9. Eventually, I've got around to finishing my South African Air Force Spitfire Mk 9 LF. I built this quite some time ago, but couldn't source the correct propeller decals, so it languished in it's polystyrene box until Peter Castle @airscale produced his prop logo decals! Thanks Peter!! This is the Tamiya Spitfire Mk XVIe kit (I'm sure everyone knows how superb the kit is, so I won't go into that), but there were a few modifications I had to make to it in order to get it to the spec that it was in during it's time at the SAAF Museum at AFB Swartkop in Pretoria. This particular aircraft, manufactured in 1945, was flown by by brother-in-law, Maj. James "Jimmy Jet" Feuilherade (Ret) as it's display pilot during his tenure there (1999-2000). It was unfortunately written off during a display accident (15th April 2000), not long after he resigned and emigrated to Australia to take up a position as a flight instructor for BAE Systems. I know he mourned the loss of HIS "British girlfriend" (as my sister used to call it). This build is in homage to Jimmy Jet! Kit - 1/32 Tamiya Spitfire Mk XVIe AM- Barracuda Studios seat, cockpit upgrade (sidewalls, door, throttles, etc), wheels. Alleycat decals (didn't have my Silhouette when I built it, wished I had. The decals were probably old, had quite a few "moments" with them!) Master Barrels And quite a bit of cockpit modification (see the info from James below - all those mods were carried out)) Below are some excerpts from emails James sent me regarding this particular airframe, which helped tremendously with the build. I'm pretty sure he wouldn't mind me sharing some of it... She was actually a rare low back MkIX, powered by a Rolls Royce built Merlin 70 engine. But I hasten to add, there was no difference at all in the MkIX and the MkXVI airframes. The only reason they had the two different Mk numbers was the fact that the American Packard built Merlins were all built using American Imperial size threads bolts and studs. This basically made the Packard Merlins and the RR Merlins incompatible in terms of spares interchangeability. So to avoid huge logistics spares mix ups, they came up with designating all Packard built engine Spitfires, MkXVI’s. The gunsight was removed but I recall she had the rotatable throttle lever, which was normally used with the later gyro sight, so by twisting the throttle handle you could adjust range on the gunsight. An early version of HOTAS I guess! As I recall the seat only had a padded black leather cover, covering the backrest only. I flew it wearing a Harvard parachute which is the same as the WW 2 parachutes. So you sat on the parachute which was held in the seat bucket. The seat was made from Bakelite so was a reddish brown colour. The flare cartridge rack was removed from the front of the seat. The harness was a modern version with medium blue straps as I recall, I think as used on many Spits flying in the UK today. I think it had an olive green lap strap padding aswell. There was a slight difference to the panel in that the U/C indicator lights were moved to the lower RHS of the panel I think due to the newer radios and comms panel that was fitted in the top RHS of the panel. I have a poster with a small insert of the panel, will have to have a look!? Next to the seat below the pilot door was an electrical panel with battery switch lights etc. Things like the morse key and drop tank selector lever were removed. The canopy had the golf club arrangement, good description actually! When closed the canopy was opened from outside by pressing a small button on the tip of the windscreen canopy arch. It is small and very obvious. The bubble top canopy had an operating mechanism on the RHS of the cockpit, set up of covered chains going to the rear and a small winding handle. Flaps are interesting. They are spring loaded up, and extend open against the spring pressure by compressed air. Most Spitfires will slowly bleed compressed air from their systems. Brakes and rad flaps operated also by comp air. So even if you left the flaps down, after a while the pressure would drop and the springs would then snap them closed. However, you always retracted them on the ground after landing as if left down the restrict airflow through the radiators. That is why you hardly ever see a Spitfire pictured with flaps down. Flap selection is either up or down, to 64 deg. So never used for take- off, more of an air brake in a way. Taking off from the carriers for Malta, someone had the ingenious idea of clamping wedges of wood in the flaps against the return spring to hold them open at about 15 deg so as to get some increase in lift for the short take off run. Once airborne, the flaps were selected down then up, dropping the wedges away. The flap hinges pushed up two small panels near the inboard trailing edge of the wing, when flaps down, as an indicator. But not needed, she pitched noticeably nose down when you lowered the flaps in flight. The flaps are always up. It was my party trick if I still had pressure on the ground, and people were nearby I would lower the flaps (little silver lever up on the instrument panel), they would blow down. Then I would select them up, the air pressure blew off through a small orifice at the flap lever, causing a loud hissing noise, startling most people and the springs would then snap the flaps up. The brake differential valve was on the cockpit floor so to speak (no floor as such in the Spitfire) and as you moved the rudder pedals it would direct more air to the one wheel for differential braking. This also caused hissing noises. Of course only heard on ground engine off. As I recall the rad flaps would drop open. One of the tests after start signaled by ground crew, was to close and open the rad flaps to see they were working. Also to select ram air and filter air they would check to see the flap at the front of the carb intake was opening (ram) and closing (filtered). This whole intake assembly is beautifully modelled with the Tamiya Spitfire. The model itself is very lightly weathered. It was always kept in pristine condition by the museum ground crew, and I know for a fact that James used to "baby" it. James wrote an article for Warbird Alley about flying the Spitfire, the link is here if anyone fancies a read. He also sent me an article he had written regarding the SAAF Spitfire - his text is reproduced below. During my posting to the South African Air Force Museum, I had the extreme good fortune to fly the SAAF Museum Spitfire MkIX. This was a low back bubble top variant, normally referred to as a MkXVI. However the MkXVI was fitted with the Packard built Merlin 66 engine, whereas the SAAF Museum aircraft was fitted with a Merlin 70, technically making it a rare low back MkIX. It also had the clipped wing tips, which gave it a superb roll rate at low altitude and was common on Spitfires towards the end of the Second World War, where the main fighter role had become ground attack. The trade off was, a slight loss of turning performance at high altitude, and a slightly higher landing speed. Arguably it also detracted from the beautiful elliptical shape of the wing,. In his book “Fight for the Sky” Douglas Bader described the clipped wingtips as giving the Spitfire “a more workmanlike appearance”. What can one say about flying the iconic Spitfire? So many clichés exist. Such as “It becomes a part of you”, or “You just think of turning, and it does it”. “It feels so right, it becomes an extension of your arms and legs” is another. Phrases you will almost always hear repeated, when veteran Spitfire pilots are interviewed. Having flown the SAAF Museum MkIX, I can say the clichés are indeed true. It is a viceless and easy aircraft to fly. It does exactly what you want it to, the controls are light and powerful. It is docile in the stall and it does “feel right”, like a willing and faithful partner. In combat, it must have been superb. You can hold a max rate turn on the clearly felt light buffet all day, with just a gentle two fingered rearwards pressure on the stick. The rudder is extremely powerful. I once tried to see if I could hold the rudder against the force of full right rudder trim application, which is used for take off. However such is the rudder power, as the speed built to above 100 Kts after take off, despite holding a straight out locked leg, the left rudder pedal merely started to come back and pushing me up the back of the seat, never mind the 5 point harness! Resulting in me having to rapidly wind the trim off. So, no holding that trim force! Your only option, to pitch nose up, throttle back and try to maintain speed at or below 100, to try sort it out. As mentioned with the clipped tips, the roll rate is impressive. As part of my routine, I flew a 2-300Ft AGL level straight roll. In the Spitfire, this is easy, a ghost of an upwards pitch, check, then stick over unloading slightly as you roll to the inverted position. The aircraft rapidly rolls through 360 deg’, the nose remains beautifully balanced rolling about a point on the horizon, with no yaw divergence. The ailerons at air display speeds, are light and powerful. The only tricky area as such with flying the Spitfire is the after landing roll. With no steering on the tail wheel and no slipstream over the rudder throttled back on landing, a bit of dancing on the rudder is required to keep straight, as any sign of a swing needs to be stopped as with that narrow track landing gear, a ground loop could rapidly develop. The unique hand operated compressed air activated brakes work very well. The landing flaps are also air operated, only have two settings, up or down to 64 deg. A marked nose down pitch occurs, when the flaps deploy, pitching the nose down nicely, on base leg turns. A tight base leg needs to be flown, as turning finals too far out will cause the entire airfield to disappear behind that shapely, but long nose, hence the famous Spitfire curved approaches. Of course a big part of the Spitfire mystique is the brilliant 27 litre two stage supercharged V12 Merlin engine, as fitted to the MkIX. The sound of the Merlin in flight is unique and instantly recognised by any aircraft enthusiast worth his/her salt. At low power settings the engine is remarkably quiet. However, as the throttle is opened and plus boost settings are indicated, a wonderful growling noise starts coming up from the rudder pedal area. War emergency boost was in the +15-18 Ft Pounds area as I recall. For take off and most air display routines, it was rare to need much more than 6-8 Pounds boost. Without ammunition, we were technically light. She did have the 0.5 Browning’s and 20mm Cannon still in the wings, left in for Cof G purposes. There are a lot of moving parts in the Merlin, but for all that it is a remarkably reliable engine. When I first heard a Merlin start up, I remember being surprised by the engine sound. The engine does not have the deep “burble” a lot of the big radial aero engines have, as fitted to the Dakota and Harvard with which I was familiar. Rather the Merlin, has a notable high performance, race car type, crackle. At idle, the propeller reduction gear also makes a slight mechanical clattering. On song, the engine note changes to a harsh bellow, amazingly loud during ground runs. In flight, at low power settings, the engine is remarkably quiet. However as you open the throttle and start to get up to plus boost settings, a wonderful deep growling sound starts coming up from behind the rudder pedals. No doubt a lot of modern aircraft fly as well, if not better, than the Spitfire. However, considering the age of it’s design and the massive historic significance it represents, it is certainly one of the world’s iconic aircraft. Long may the precious few still airborne, fly. James Feuilherade Hope you all enjoy! Iain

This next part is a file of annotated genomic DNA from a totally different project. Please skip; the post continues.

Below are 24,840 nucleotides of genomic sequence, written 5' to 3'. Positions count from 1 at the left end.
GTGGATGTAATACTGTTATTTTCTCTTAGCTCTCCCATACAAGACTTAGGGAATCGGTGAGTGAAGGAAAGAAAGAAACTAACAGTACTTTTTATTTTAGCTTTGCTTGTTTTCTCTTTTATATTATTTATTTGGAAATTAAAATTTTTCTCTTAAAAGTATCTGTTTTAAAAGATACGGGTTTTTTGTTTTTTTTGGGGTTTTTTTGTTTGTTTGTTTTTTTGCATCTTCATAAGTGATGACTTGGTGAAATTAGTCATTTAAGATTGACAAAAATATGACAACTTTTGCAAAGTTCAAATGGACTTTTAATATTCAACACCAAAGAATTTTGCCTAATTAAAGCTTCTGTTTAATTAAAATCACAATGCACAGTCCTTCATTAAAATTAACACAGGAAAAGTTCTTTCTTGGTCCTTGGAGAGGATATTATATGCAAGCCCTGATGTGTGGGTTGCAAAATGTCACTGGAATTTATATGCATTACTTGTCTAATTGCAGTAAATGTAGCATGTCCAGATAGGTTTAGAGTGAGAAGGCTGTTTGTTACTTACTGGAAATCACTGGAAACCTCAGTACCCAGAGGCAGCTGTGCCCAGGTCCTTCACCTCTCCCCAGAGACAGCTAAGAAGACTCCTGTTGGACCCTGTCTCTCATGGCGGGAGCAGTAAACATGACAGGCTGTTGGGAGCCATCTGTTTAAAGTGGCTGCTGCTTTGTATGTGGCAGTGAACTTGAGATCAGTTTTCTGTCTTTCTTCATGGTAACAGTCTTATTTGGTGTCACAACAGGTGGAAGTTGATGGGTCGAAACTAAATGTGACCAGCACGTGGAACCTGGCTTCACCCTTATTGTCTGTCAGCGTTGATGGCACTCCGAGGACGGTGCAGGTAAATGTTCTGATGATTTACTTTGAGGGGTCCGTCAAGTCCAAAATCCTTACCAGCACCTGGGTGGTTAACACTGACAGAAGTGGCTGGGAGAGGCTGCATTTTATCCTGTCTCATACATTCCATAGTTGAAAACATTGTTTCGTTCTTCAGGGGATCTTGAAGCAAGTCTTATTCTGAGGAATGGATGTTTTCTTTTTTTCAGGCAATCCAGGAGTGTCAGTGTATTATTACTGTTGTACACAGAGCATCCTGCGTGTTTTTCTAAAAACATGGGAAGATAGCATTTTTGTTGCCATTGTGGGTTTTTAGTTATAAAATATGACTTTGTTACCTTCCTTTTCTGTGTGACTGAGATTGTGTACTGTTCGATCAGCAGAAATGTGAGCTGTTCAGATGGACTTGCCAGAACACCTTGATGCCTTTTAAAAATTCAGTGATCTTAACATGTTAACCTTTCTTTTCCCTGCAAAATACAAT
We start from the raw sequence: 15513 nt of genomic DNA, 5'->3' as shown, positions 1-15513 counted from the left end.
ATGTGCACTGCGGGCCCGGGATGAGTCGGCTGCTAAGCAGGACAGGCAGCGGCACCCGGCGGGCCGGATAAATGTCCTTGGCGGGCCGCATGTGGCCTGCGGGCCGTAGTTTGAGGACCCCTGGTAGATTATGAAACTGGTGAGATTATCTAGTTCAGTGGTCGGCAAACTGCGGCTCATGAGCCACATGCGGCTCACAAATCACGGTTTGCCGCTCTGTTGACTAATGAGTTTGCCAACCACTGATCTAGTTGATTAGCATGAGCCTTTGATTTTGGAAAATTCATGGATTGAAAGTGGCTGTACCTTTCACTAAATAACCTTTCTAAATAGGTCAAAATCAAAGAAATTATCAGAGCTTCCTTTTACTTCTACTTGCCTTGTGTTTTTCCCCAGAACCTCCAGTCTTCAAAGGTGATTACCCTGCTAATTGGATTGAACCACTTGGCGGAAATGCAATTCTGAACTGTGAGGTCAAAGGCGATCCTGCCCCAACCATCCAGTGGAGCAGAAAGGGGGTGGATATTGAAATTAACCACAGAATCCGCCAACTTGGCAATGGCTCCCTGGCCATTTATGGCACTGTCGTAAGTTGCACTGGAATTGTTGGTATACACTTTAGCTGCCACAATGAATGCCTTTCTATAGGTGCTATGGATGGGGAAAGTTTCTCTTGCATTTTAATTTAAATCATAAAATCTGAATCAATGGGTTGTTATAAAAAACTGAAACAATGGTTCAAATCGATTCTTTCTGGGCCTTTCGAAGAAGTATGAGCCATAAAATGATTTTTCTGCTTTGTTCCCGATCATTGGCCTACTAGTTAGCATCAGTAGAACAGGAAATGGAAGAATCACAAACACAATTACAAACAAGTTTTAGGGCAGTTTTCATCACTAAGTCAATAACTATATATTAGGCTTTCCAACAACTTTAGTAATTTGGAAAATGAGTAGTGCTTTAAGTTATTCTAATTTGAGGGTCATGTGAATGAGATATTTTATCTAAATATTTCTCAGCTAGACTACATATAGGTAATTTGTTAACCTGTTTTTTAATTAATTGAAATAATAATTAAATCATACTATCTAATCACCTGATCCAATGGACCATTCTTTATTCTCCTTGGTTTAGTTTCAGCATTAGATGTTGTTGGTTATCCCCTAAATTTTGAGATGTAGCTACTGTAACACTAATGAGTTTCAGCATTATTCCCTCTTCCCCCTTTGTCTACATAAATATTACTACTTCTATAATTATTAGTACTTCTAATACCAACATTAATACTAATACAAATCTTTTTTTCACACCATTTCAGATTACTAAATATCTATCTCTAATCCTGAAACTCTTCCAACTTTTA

10. We take a look at a 3D Colour Printed cockpit set for the Airfix 1:24 Spitfire Mk.IXc from @Quinta Studio - I have a few of these sets now and I'm hugely impressed by the results achieved. Blue Skies, Iain